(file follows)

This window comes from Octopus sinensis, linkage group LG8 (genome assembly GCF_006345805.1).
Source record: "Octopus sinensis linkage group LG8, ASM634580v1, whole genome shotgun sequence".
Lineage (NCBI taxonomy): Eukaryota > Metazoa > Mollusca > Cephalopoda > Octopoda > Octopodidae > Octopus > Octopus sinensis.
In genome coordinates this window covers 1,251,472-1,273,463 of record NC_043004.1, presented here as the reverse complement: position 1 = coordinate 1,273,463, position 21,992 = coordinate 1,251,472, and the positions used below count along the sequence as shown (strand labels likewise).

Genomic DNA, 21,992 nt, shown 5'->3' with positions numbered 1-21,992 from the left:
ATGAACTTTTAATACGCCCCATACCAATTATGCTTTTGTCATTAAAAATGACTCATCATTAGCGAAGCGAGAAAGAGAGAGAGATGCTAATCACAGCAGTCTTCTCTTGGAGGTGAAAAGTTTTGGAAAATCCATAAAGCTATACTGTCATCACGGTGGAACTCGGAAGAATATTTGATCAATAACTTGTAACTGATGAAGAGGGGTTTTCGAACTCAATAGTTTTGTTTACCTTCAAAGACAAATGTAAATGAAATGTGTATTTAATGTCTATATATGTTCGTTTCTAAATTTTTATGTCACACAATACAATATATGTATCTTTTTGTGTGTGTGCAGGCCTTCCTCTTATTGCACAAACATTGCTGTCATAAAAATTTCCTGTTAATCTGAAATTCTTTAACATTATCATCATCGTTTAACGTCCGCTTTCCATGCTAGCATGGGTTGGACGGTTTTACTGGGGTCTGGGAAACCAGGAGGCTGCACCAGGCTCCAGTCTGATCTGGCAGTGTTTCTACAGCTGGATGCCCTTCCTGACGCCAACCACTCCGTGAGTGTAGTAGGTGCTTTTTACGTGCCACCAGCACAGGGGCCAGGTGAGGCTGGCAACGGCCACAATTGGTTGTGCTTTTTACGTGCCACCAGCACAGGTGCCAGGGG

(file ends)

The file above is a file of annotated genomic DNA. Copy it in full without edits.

This window comes from Octopus sinensis, linkage group LG8 (genome assembly GCF_006345805.1).
Source record: "Octopus sinensis linkage group LG8, ASM634580v1, whole genome shotgun sequence".
Lineage (NCBI taxonomy): Eukaryota > Metazoa > Mollusca > Cephalopoda > Octopoda > Octopodidae > Octopus > Octopus sinensis.
In genome coordinates this window covers 1,251,472-1,273,463 of record NC_043004.1, presented here as the reverse complement: position 1 = coordinate 1,273,463, position 21,992 = coordinate 1,251,472, and the positions used below count along the sequence as shown (strand labels likewise).

Genomic DNA, 21,992 nt, shown 5'->3' with positions numbered 1-21,992 from the left:
ATGAACTTTTAATACGCCCCATACCAATTATGCTTTTGTCATTAAAAATGACTCATCATTAGCGAAGCGAGAAAGAGAGAGAGATGCTAATCACAGCAGTCTTCTCTTGGAGGTGAAAAGTTTTGGAAAATCCATAAAGCTATACTGTCATCACGGTGGAACTCGGAAGAATATTTGATCAATAACTTGTAACTGATGAAGAGGGGTTTTCGAACTCAATAGTTTTGTTTACCTTCAAAGACAAATGTAAATGAAATGTGTATTTAATGTCTATATATGTTCGTTTCTAAATTTTTATGTCACACAATACAATATATGTATCTTTTTGTGTGTGTGCAGGCCTTCCTCTTATTGCACAAACATTGCTGTCATAAAAATTTCCTGTTAATCTGAAATTCTTTAACATTATCATCATCGTTTAACGTCCGCTTTCCATGCTAGCATGGGTTGGACGGTTTTACTGGGGTCTGGGAAACCAGGAGGCTGCACCAGGCTCCAGTCTGATCTGGCAGTGTTTCTACAGCTGGATGCCCTTCCTGACGCCAACCACTCCGTGAGTGTAGTAGGTGCTTTTTACGTGCCACCAGCACAGGGGCCAGGTGAGGCTGGCAACGGCCACAATTGGTTGTGCTTTTTACGTGCCACCAGCACAGGTGCCAGGGG